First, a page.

Baton Rouge residents and LSU students speak out after Roe v. Wade is overturned

Baton Rouge residents and LSU students speak out after Roe v. Wade is overturned
Bank Image

In the wake of the U.S. Supreme Court’s historic decision to overturn Roe v. Wade, reproductive rights advocates met to rally in protest at the Unitarian Church of Baton Rouge on Friday. The rally, organized by the Louisiana Coalition for Reproductive Freedom, packed the small church.

Louisiana is one of thirteen states with trigger laws that went into effect after the Supreme Court decision. Almost all abortions are now illegal in Louisiana. 

Throughout the event, several local advocacy leaders and activists spoke to the crowd, and two speakers shared their heartfelt experience of getting an abortion.

Angela Adkins, coordinator for 10,000 Women Louisiana, noted that justice Clarence Thomas suggested that the Supreme Court reconsider “substantive due process precedents, including Griswold, Lawrence, and Obergefell,” which could mean that rights to birth control and same-sex marriage could be on the chopping block.

Ashley Sheffield, an LSU alumna and abortion-rights activist, said that inequality of abortion rights, environmental justice, police brutality and lack of health care access in the pandemic are all issues that must be faced at once.

“We have to see that the head of this Hydra is the same force that binds all of our marginalized identities together. And in this time, we need to come together,” Sheffield said.

Paola Colmenares, a Kinesiology and Spanish Senior and Feminists in Action secretary, said she felt hopeless as someone who plans to be a medical provider in the future.

“How am I supposed to have hope and be excited to provide essential health care? When you tell me that abortion providing doctors can face up to a fine of a hundred thousand dollars and up to 10 years in jail, how am I supposed to feel for our country’s future?” Colmenares said.

Senate Bill 342, which was passed on June 17, allowed for one to 10 years of prison time for abortion provides, a $10,000 to $100,000 fine, or both. Penalties for late term abortions are even greater.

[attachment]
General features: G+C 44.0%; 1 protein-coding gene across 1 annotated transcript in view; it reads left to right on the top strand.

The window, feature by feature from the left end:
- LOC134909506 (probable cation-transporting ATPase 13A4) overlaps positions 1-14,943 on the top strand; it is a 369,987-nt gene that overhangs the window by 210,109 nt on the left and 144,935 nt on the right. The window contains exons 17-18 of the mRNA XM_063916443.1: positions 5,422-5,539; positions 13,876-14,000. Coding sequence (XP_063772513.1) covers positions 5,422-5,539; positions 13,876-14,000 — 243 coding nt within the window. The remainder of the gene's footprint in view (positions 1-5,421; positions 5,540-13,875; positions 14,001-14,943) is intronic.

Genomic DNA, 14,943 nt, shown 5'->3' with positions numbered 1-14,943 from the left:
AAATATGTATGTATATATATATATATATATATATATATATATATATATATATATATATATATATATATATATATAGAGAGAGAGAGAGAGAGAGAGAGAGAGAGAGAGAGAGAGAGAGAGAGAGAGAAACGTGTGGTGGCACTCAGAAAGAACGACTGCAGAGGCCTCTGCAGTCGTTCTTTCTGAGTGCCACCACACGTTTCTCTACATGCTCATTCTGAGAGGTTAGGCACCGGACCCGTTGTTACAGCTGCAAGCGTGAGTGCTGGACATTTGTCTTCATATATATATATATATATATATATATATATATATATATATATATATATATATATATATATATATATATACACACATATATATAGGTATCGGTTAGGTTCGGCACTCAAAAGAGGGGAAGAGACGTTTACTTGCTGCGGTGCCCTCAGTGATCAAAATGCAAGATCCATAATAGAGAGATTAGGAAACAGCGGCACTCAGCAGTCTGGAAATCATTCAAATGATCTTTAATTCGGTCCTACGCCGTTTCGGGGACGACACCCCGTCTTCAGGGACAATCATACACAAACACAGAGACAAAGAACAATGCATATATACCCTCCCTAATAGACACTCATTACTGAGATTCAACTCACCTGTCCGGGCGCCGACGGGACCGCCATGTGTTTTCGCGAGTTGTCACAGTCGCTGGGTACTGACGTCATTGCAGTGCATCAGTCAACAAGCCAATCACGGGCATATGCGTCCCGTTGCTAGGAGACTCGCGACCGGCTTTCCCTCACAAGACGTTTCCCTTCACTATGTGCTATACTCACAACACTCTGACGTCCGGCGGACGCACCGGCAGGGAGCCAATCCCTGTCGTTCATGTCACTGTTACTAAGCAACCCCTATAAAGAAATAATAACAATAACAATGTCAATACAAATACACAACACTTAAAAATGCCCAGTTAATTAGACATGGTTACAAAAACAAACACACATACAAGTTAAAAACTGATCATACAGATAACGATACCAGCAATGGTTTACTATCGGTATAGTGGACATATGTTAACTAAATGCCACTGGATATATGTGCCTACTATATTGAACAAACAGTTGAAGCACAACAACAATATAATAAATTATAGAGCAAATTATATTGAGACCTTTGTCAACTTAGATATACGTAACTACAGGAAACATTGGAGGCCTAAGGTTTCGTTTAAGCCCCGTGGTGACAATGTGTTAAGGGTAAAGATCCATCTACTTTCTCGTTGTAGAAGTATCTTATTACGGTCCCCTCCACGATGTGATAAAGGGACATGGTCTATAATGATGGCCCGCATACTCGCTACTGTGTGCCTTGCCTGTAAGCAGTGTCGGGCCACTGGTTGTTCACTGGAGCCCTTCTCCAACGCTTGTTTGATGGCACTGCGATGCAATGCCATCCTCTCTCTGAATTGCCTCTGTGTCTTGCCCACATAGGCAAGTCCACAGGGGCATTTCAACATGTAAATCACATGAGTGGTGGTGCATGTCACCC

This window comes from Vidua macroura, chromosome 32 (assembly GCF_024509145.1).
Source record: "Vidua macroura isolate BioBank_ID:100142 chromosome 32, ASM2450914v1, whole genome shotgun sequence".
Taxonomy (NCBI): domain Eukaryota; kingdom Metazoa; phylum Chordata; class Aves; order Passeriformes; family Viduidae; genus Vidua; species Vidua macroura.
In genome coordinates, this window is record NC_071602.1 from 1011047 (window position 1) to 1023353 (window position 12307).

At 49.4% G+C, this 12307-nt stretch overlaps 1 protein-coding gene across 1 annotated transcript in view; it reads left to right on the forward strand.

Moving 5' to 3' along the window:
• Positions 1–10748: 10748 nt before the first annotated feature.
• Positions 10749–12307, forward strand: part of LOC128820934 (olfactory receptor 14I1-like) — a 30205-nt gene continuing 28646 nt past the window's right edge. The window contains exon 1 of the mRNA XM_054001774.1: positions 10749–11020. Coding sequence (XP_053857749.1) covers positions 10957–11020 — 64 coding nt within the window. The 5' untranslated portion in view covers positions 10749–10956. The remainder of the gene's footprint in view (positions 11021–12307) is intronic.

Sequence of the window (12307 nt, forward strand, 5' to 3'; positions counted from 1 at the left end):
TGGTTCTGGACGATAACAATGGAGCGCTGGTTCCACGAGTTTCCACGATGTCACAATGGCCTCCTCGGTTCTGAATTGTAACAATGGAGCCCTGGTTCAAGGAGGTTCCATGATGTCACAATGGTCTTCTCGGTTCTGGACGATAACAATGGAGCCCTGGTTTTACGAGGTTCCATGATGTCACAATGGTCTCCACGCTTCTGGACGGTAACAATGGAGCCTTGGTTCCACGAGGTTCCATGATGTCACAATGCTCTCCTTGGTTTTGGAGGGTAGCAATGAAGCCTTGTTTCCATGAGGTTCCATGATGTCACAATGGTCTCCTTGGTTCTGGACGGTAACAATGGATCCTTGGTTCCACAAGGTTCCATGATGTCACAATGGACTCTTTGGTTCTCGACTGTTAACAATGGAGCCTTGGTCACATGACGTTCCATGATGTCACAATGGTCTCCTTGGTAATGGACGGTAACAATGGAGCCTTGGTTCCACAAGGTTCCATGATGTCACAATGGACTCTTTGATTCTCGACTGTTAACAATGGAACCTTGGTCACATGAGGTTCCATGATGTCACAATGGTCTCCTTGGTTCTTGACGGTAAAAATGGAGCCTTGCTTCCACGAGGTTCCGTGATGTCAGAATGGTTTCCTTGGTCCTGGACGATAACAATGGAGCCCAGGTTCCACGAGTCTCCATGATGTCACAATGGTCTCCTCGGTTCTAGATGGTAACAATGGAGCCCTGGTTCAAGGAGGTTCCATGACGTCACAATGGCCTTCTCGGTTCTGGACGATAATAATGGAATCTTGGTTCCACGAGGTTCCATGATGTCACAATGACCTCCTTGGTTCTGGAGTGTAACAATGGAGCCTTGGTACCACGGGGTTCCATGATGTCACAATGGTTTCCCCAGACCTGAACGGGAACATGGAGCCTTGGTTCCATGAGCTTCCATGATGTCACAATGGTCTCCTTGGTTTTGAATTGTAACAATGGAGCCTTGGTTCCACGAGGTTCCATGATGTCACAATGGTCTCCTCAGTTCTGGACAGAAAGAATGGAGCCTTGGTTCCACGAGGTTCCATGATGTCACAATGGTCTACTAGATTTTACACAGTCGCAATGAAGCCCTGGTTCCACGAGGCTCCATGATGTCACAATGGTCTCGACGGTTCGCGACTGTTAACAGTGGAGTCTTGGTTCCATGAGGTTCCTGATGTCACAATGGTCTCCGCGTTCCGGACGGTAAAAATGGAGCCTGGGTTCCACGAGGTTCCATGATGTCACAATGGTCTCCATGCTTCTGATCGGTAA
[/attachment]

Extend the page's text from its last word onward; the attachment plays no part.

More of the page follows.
Jeramesha Warner, Community Organizer for Planned Parenthood Gulf Coast, said that her clinic would continue to supply non-abortion health care and would work to connect people to the care they need.

Planned Parenthood locations in Louisiana did not provide abortion services prior to the U.S. Supreme Court’s decision to strike down Roe.

“Right now, the only thing that we can do is guide them to places where they can access abortions safely and legally,” Warner said. “Places like Illinois, North Carolina.”

Kayla Meyers, LSU law student and former Feminists in Action secretary, talked about her experience as a clinic escort and how the overturning of Roe affected her.

“I am absolutely devastated,” Meyers said. “But I’m trying to stay hopeful.”

Meyers said the decision has given her new motivation in law school and that she hopes to be able to use her degree to participate in the fight for reproductive rights.

Adkins summed up the mood of the rally by referencing a poem shared by another speaker. “Today is the day for tears, but tomorrow we fight,” Adkins said.


About Mary Weyand 36907 Articles
Mary founded Scoop Tour with an aim to bring relevant and unaltered news to the general public with a specific view point for each story catered by the team. She is a proficient journalist who holds a reputable portfolio with proficiency in content analysis and research. With ample knowledge about the Automobile industry, she also contributes her knowledge for the Automobile section of the website.

Be the first to comment

Leave a Reply

Your email address will not be published.